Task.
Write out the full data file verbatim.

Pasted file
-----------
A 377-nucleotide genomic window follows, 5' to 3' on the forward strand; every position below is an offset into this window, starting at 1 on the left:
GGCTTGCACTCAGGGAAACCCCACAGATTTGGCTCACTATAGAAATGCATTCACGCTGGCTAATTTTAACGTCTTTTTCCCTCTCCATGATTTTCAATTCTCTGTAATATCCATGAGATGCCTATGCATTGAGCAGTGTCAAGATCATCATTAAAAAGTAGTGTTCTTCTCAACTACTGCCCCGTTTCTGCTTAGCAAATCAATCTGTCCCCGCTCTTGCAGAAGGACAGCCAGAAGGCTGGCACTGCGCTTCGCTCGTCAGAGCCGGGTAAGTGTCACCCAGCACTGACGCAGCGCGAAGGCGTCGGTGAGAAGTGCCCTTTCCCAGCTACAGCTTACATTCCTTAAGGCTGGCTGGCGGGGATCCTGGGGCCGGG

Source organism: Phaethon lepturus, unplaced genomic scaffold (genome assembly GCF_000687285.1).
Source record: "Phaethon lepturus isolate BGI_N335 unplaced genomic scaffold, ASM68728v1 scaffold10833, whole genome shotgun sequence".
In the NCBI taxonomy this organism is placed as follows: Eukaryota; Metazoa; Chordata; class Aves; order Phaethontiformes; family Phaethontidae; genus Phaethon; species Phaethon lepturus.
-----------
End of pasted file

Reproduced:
A 377-nucleotide genomic window follows, 5' to 3' on the forward strand; every position below is an offset into this window, starting at 1 on the left:
GGCTTGCACTCAGGGAAACCCCACAGATTTGGCTCACTATAGAAATGCATTCACGCTGGCTAATTTTAACGTCTTTTTCCCTCTCCATGATTTTCAATTCTCTGTAATATCCATGAGATGCCTATGCATTGAGCAGTGTCAAGATCATCATTAAAAAGTAGTGTTCTTCTCAACTACTGCCCCGTTTCTGCTTAGCAAATCAATCTGTCCCCGCTCTTGCAGAAGGACAGCCAGAAGGCTGGCACTGCGCTTCGCTCGTCAGAGCCGGGTAAGTGTCACCCAGCACTGACGCAGCGCGAAGGCGTCGGTGAGAAGTGCCCTTTCCCAGCTACAGCTTACATTCCTTAAGGCTGGCTGGCGGGGATCCTGGGGCCGGG

Source organism: Phaethon lepturus, unplaced genomic scaffold (genome assembly GCF_000687285.1).
Source record: "Phaethon lepturus isolate BGI_N335 unplaced genomic scaffold, ASM68728v1 scaffold10833, whole genome shotgun sequence".
In the NCBI taxonomy this organism is placed as follows: Eukaryota; Metazoa; Chordata; class Aves; order Phaethontiformes; family Phaethontidae; genus Phaethon; species Phaethon lepturus.